Wednesday, 2 March 2011

Male femme in vision.

To show what I mean, here's a picture of an archetypal male femme:

That's Eddie Izzard, of course.

As far as I know, Eddie doesn't describe himself as a male femme. Instead, he creates his own personal labels: "an executive transvestite", "a male tomboy", "two lesbians trapped in a man's body", and other such esoteric and piquant nomenclature.

But "male femme" is also appropriate, I think. Notice that Eddie is making no attempt to pass. There's no sort of woman there, no disguise (for whatever reason) about who he is. There's just a man in women's clothes, looking good, feeling good, displaying his femme style. A femme man.

A male femme.

Got me? :)


  1. I'm trying to understand: your goal is *not* to present a passable image of "woman", but rather to be seen specifically as a "man", but one who happens to be femme? I.e., it wouldn't hurt/offend you if someone thinks you aren't passable as a woman (when you dress)?


  2. Hi Apple. No, I've never been particularly interested in passing. It may be a thrill to go out and get away with it, but I think that's mainly due to the element of danger. Actually I'm rather suspicious of the desire to pass in any case. Maybe I'll write about that in a future post.

    To answer your questions: No, I wouldn't be hurt or offended. And yes, I'd much rather be seen as a man who happens to be femme. Though for a true recognition the viewer would have to have some idea what femme means, and be willing to apply that to men (as well as women).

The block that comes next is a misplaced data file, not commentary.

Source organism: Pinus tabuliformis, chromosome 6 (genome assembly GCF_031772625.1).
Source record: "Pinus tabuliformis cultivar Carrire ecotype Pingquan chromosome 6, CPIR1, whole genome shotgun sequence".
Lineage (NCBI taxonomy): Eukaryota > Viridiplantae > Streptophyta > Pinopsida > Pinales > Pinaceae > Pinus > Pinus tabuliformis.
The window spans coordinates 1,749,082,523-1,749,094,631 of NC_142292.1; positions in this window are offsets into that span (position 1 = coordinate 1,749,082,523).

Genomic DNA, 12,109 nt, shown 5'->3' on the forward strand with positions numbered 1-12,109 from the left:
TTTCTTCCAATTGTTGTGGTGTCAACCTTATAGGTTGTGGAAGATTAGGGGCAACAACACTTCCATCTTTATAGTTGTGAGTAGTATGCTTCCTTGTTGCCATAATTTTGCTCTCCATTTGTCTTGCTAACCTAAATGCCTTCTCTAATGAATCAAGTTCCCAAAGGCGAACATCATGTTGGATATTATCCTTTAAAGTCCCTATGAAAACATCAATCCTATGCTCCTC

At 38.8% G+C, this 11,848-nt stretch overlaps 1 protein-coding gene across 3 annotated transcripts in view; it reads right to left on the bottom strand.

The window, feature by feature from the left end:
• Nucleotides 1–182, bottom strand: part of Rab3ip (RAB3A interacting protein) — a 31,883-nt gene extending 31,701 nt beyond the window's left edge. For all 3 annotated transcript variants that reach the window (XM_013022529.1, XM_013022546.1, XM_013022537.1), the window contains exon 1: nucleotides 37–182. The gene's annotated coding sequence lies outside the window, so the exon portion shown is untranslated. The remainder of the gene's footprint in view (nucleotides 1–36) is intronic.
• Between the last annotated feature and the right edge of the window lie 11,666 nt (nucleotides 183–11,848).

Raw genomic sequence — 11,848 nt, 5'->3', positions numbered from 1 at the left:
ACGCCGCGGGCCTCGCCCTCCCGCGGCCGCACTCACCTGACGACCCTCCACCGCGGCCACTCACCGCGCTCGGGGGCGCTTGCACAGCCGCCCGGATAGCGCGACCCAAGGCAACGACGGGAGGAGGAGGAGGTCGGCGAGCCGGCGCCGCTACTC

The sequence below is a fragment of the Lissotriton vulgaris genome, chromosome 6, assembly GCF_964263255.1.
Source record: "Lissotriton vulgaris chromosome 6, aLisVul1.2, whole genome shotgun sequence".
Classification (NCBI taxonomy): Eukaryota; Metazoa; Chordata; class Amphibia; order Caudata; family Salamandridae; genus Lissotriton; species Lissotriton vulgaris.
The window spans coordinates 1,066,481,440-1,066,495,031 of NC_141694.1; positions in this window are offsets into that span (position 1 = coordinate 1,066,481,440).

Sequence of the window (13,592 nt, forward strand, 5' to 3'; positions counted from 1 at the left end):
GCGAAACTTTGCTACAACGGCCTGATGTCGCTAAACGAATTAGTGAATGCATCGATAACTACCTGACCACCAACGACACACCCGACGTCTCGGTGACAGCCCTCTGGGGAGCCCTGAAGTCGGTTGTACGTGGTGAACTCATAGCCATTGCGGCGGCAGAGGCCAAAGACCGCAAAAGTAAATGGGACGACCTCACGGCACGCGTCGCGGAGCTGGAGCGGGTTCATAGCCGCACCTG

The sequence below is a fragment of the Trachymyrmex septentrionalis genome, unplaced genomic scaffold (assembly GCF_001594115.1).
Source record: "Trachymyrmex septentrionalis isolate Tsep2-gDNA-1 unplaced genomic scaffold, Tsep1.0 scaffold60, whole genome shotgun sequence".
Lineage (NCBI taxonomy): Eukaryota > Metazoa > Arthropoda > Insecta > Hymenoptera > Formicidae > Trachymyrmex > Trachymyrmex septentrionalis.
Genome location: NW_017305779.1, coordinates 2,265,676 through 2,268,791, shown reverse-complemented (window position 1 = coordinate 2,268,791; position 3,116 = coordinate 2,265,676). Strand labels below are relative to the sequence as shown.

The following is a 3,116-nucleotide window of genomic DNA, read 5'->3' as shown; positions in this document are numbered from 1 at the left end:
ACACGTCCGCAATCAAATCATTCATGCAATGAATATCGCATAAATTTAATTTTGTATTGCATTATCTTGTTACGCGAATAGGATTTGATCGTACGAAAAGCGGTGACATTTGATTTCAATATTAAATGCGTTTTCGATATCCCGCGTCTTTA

My goal is simply... to wear the clothes I want to wear. I'm currently reading The Lesbian Erotic Dance by JoAnn Loulan, and there's a passage where she's writing about repressing her own femme in order to fit in with the (androgynous) lesbian feminist community of the 1970s:

    [I]t was so necessary, so important to belong, that I was willing to do anything, including getting rid of the female accoutrements that made me feel good, that made me feel pretty, that made me feel sexually attractive, and that made me feel connected with my real self.

    Although the context is different, and it's in no way her intention, I think she could be speaking for any male transvestite there.

    As for my own cross-dressing: I have virtually no male clothes at all, so I'm always cross-dressed to an extent. But mostly this in "stealth" style, wearing female versions of the clothes I used to wear anyway. That is: women's jeans, jumpers, t-shirts, etc; mostly in plain colours; avoiding low risers or plunging neck lines. It may look not quite right, but not so much so that anyone feels the need to comment on it. My shaved head probably helps there ;). My plucked eyebrows do get some comment (though nobody has yet followed that up with "why?"); and also my fake fur coat (though generally only to ask me if it's real).

    More overt femme dressing is more difficult. I've got to be feeling quite brave to wear, say, a skirt or heels in public, even in a relatively friendly venue such as a city centre gay pub. And I'm never brave enough to do it where I live. (Fear of the local "youths" giving me grief, for example.) The quote from a cross-dresser's wife at the end of my "femme and feminism" post is just as relevant – and scary – to me as most other cross-dressers.